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Old Jul 21, 2013, 02:32 PM   #51
darster
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Join Date: Aug 2011
4K (UHD) is a gimmick. You sit more than 5 feet from tv and you won't notice the difference. Plus a lot more has to go into a quality picture other than 4K, such as black levels, which will make the picture really pop when calibrated. Other than a few tv's such as the former Pioneer Elites and Kuros, and the current Panasonic ZT series, there are no others out there that produce a great picture. Unless you get an OLED tv where the picture is unbelievable because the black level is impressive. If Apple truly wanted to impress, they would dump 4K and produce an OLED tv. OLED is by far the best out there, with no 4K tv even coming close to that picture quality. Of course at $10,000 to $15,000 in price, it likely will fade away as people buy the cheap junk.
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Old Jul 21, 2013, 09:44 PM   #52
hallam
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Join Date: Jun 2012
Who cares about TV?

This is the monitor for my next Desktop. At the moment I have two 30" HP displays and I find the resolution a little grainy next to my MacBook Retina.

I upgraded the TV to LED backed LCD a few years back, not planning an upgrade for some time. But Apple might persuade me if they could deliver 3D and 4K at an acceptable price.

3D is not enough on its own to upgrade and certainly not with 4K round the corner. The only downside to my existing TV is that it has a rather large bezel being about 5 years old now.
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Old Jul 21, 2013, 11:39 PM   #53
Sigspd
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Join Date: Oct 2011
Location: Jacksonville FLorida
LG Screen is beautiful

The screen on those ultra HD TV's are awesome. They are second to none. I know I will probably need a new one when apple brings their unit out in 2020. My 65" Mitsubishi DLP 1080p will work for me till it dies. It is nice to watch but nothing like what keeps coming out.

Next thing to get will be the Apple TV since I don't have it yet.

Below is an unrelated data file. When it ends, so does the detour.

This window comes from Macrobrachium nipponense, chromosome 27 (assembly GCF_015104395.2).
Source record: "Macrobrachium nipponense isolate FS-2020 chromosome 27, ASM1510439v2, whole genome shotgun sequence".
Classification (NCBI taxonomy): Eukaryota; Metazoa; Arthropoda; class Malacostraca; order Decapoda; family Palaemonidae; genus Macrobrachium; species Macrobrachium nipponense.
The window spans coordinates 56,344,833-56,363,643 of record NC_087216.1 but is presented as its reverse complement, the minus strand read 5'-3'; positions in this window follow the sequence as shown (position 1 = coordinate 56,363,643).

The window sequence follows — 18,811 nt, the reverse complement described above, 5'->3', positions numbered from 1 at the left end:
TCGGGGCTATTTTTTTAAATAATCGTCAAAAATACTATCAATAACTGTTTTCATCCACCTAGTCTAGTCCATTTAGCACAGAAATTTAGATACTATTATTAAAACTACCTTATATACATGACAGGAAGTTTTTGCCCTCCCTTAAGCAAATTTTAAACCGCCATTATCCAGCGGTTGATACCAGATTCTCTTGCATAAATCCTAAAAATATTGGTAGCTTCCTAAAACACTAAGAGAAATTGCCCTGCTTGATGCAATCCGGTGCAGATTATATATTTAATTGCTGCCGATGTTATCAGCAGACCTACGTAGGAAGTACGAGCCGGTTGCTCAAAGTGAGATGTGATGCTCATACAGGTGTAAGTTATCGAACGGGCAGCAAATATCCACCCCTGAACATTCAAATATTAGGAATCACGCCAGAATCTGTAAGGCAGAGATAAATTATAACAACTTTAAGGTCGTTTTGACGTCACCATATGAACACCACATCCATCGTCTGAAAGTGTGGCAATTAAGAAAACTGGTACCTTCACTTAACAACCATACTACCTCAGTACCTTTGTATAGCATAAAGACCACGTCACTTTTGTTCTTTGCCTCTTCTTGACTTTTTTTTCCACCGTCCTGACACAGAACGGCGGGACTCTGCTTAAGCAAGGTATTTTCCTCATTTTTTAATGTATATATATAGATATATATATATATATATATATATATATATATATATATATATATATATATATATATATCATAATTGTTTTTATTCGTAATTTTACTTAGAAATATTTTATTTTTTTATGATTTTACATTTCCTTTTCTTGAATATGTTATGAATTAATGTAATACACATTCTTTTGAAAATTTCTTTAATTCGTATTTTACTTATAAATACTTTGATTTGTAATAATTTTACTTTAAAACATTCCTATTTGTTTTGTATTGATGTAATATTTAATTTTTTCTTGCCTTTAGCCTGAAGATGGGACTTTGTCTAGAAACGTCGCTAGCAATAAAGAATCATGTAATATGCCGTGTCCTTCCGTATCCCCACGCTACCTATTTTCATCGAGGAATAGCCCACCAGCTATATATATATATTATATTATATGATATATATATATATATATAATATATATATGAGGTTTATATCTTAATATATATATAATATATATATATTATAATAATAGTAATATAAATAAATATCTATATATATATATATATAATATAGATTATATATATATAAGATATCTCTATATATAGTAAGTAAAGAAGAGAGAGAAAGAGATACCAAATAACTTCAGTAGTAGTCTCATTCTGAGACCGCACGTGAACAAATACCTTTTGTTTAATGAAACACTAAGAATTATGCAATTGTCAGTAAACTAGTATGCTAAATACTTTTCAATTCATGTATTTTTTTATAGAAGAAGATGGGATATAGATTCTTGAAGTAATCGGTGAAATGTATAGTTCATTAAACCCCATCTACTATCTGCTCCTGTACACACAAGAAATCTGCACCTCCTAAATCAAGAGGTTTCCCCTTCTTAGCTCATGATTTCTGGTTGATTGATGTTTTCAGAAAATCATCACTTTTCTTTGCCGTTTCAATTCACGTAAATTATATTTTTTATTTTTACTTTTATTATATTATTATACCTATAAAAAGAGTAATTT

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Old Jul 23, 2013, 08:36 AM   #54
RobNYC
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Join Date: May 2008
Location: New York, NY
Quote:
Originally Posted by pgiguere1 View Post
Nope, not happening.

The very vast majority of people can't stream 4K at a worthwhile bandwidth. Heck, most people can't even stream 1080p without heavy compression. Apple has only just started offering 1080p streaming and it's nowhere near Blu-ray quality, but that was to be expected if they wanted people to be able to stream it. Now people should be able to stream 4x the pixels while the average Internet bandwidth has stayed the same?

The effect of 4K on a movie is more subtle than the jump from SD from HD was, and also more subtle than the jump from a regular display to a Retina display (considering you're displaying a lot of high-contrast vector graphics like text and other sharp UI elements on a computer/phone). In a movie, contrast is never as high and sharpness is often ultimately limited by the lens used to capture footage. You'll often notice several elements in a scene are slightly out of focus because of the depth of field.

Having seen 4K TVs in person, they look awesome but the resolution part isn't mind-blowing. You really have to get into big TVs (60"+) to notice it at average distance. The sharpness gain you get from the resolution would totally be negated by heavy compression artifacts if you were to compress 4K movies to the point they can be streamed by most (10-15Mbps). For reference, a 1080p Blu-ray movie is around 35Mbps, so obviously quadrupling the number of pixels while reducing the bandwidth significantly isn't going to look to good.

So yeah, who's willing to drop $5k+ on a 4K TV which's image quality wouldn't be better than a much cheaper 1080p set because there's no proper way no distribute 4K yet? If Apple had a plan to instantly become a high-speed ISP like Google Fiber it could work, but I highly doubt they're willing to make such an investment.

After all, we're talking about the same company who sells songs in 256kbps in 2013, and dare call them "CD quality". Even if people were ready for 4K (they're not), Apple would probably be too cheap on bandwidth anyway.
Correct me if I'm wrong, but I thought 4K was really only beneficial on very large screens anyway? I suppose 55 and 65 inch TV's are pretty huge for the average home but if you're in the market for say a 42inch TV you're not really going to see the benefits of 4K that much.
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